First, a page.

Literally, everywhere. Freed from traditional home stereo setups based on receivers, amps and wired connections, the BT design world exploded and the aftershocks still reverberate. Devices of every shape, size and quality now serve almost any playback duty you can imagine. Heading to the beach? There are waterproof and water resistant models that also seal out sand, making it easy to create your own beach blanket bingo with friends. No more headphone isolation.
Bookshelf speakers now locate on virtually any shelf in your home. There’s no need to consider where you can hook up wires to your stereo. Simply place the BT speaker where you want it.
If you’re all about the music, BT speakers are tremendously versatile. There are a few things to keep in mind, however. BT speakers have amps inside. Amps need power, so there are still wires involved. Many BT designs aim for portability and have rechargeable batteries. You’ll still need to connect to an adapter or USB cable from time to time. BT shelf speakers may have a cord that needs a wall outlet.
Another thing to keep in mind is that, while it’s remarkably suited to wireless streamed audio, Bluetooth is not a dedicated home sound platform. It doesn’t offer the same integration or multi-room support seen in systems such as Apple AirPlay or Sonos speakers. There are limits to BT technology that other systems don’t have. Bluetooth does, however, offer a wider range of devices that work across platforms, with hardware that fits every budget.
Any wireless speaker system whether based on Bluetooth, Wi-Fi or other through-the-air technology does not, at time of publication, deliver true high fidelity performance on par with wired, audiophile sound systems. These systems can, however, deliver near CD quality. Chances are that if you’re happy with the sound of MP3 players, the sound of a Bluetooth speaker will be just fine. Not all BT speakers are created equally, so research your purchase. Small units generally don’t deliver satisfying deep bass, even though some do an amazing job. Usually, though, dance-worthy bass requires a portability sacrifice for performance.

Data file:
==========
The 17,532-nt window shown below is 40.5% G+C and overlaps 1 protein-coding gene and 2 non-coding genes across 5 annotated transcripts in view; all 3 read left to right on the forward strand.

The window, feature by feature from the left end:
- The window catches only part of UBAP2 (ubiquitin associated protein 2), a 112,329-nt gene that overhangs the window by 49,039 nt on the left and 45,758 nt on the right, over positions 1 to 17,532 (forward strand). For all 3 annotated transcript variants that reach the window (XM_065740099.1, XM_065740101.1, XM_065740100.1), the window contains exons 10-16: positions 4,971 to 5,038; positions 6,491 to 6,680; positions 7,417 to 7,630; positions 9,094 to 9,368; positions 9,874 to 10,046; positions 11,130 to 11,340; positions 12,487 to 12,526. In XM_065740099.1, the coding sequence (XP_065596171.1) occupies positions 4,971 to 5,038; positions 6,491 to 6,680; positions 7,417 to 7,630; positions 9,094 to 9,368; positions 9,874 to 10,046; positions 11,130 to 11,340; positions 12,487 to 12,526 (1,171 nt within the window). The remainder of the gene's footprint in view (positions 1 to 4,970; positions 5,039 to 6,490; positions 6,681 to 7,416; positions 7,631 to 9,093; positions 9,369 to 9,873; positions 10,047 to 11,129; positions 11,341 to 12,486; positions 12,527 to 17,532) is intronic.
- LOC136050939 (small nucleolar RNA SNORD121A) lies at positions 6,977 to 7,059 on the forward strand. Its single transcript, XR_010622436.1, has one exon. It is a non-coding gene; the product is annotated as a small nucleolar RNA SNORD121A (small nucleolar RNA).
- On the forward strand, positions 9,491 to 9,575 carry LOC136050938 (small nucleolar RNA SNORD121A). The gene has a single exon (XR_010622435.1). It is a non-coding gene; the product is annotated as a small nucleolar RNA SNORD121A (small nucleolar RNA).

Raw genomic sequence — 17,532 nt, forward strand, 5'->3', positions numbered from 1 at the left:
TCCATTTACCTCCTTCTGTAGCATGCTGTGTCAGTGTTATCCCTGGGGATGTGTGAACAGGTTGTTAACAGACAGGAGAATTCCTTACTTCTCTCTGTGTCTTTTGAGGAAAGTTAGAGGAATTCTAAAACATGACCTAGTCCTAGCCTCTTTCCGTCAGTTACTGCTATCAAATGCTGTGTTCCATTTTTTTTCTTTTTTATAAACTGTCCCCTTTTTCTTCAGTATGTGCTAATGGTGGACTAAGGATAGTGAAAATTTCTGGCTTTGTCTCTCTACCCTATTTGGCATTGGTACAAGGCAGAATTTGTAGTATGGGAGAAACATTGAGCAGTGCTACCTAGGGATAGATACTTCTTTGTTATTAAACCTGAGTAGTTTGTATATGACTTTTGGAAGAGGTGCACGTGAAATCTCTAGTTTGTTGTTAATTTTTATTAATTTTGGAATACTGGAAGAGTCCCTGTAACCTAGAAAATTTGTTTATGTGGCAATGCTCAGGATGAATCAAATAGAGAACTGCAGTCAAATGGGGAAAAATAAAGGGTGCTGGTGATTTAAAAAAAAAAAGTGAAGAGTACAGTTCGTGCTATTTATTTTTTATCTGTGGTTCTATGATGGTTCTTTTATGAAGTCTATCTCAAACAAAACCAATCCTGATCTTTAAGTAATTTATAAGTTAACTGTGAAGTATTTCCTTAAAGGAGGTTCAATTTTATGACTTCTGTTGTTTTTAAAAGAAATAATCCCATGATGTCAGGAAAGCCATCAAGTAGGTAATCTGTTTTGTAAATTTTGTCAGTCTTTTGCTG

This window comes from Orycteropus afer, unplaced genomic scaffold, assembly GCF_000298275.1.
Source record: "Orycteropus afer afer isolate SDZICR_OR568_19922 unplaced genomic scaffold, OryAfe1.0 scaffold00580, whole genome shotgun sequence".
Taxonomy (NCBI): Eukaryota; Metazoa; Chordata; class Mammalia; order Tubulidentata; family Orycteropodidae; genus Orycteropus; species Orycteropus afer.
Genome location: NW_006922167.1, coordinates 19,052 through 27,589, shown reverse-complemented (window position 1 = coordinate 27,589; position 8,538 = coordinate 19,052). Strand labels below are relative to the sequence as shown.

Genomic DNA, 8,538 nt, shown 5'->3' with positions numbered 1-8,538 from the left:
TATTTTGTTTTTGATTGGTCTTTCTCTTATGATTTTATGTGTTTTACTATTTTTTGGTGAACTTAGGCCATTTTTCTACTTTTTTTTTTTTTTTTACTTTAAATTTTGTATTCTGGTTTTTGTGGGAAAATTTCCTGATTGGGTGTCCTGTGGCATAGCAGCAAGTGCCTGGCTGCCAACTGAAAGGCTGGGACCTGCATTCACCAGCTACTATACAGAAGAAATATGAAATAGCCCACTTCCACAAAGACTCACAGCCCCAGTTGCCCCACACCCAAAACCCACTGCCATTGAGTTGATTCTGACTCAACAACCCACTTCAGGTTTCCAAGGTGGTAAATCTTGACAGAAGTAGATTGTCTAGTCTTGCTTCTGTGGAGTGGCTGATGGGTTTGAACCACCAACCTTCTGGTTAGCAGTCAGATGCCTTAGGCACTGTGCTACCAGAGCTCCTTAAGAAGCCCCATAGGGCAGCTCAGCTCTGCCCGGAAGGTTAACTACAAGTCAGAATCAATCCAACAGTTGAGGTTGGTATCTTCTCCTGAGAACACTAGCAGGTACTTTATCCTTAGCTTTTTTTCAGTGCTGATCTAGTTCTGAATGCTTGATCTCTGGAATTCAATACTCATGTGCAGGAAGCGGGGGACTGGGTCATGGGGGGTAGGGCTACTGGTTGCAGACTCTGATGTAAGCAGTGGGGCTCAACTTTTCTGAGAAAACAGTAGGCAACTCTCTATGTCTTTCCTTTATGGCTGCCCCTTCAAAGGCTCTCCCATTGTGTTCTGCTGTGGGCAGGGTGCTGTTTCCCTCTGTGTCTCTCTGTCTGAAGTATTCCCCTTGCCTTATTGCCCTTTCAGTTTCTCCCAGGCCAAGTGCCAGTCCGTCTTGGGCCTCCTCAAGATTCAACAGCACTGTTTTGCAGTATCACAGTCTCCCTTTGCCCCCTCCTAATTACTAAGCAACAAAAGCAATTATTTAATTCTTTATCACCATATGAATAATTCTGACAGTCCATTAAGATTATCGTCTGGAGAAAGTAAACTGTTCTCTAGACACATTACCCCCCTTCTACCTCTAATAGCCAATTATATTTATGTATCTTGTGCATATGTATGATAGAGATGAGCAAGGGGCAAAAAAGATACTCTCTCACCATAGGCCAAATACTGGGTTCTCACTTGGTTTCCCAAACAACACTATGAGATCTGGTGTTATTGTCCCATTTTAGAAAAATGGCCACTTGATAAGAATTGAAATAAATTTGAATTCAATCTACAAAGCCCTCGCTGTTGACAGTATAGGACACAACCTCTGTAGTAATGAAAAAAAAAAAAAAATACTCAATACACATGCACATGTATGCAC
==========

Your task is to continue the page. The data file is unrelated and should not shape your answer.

– Portability – do you want a speaker you can carry with you?
– Water and Weather resistance – will you use your speaker in places it may get wet or exposed to dust?
– Battery life – rechargeability and portability go hand-in-hand. How much playing time do you expect on a single charge? Devices range from a few hours of playing time to over 24 hours.
– BT speakers can also serve as a speaker for calls on your smartphone. Some designs incorporate this and others don’t. Adjust your shopping preferences accordingly.
– For home audio systems, is design or performance your preference? Depending on your budget, you can have both.
– High-fidelity audio streaming using apt-X. a Bluetooth variation, delivers audio with less data compression, resulting in better overall sound. Devices with apt-X capability remain compatible with regular BT equipment.
– Computer Speakers — adding BT speakers to a desktop or laptop computer easily extends computer audio without the need for cable connections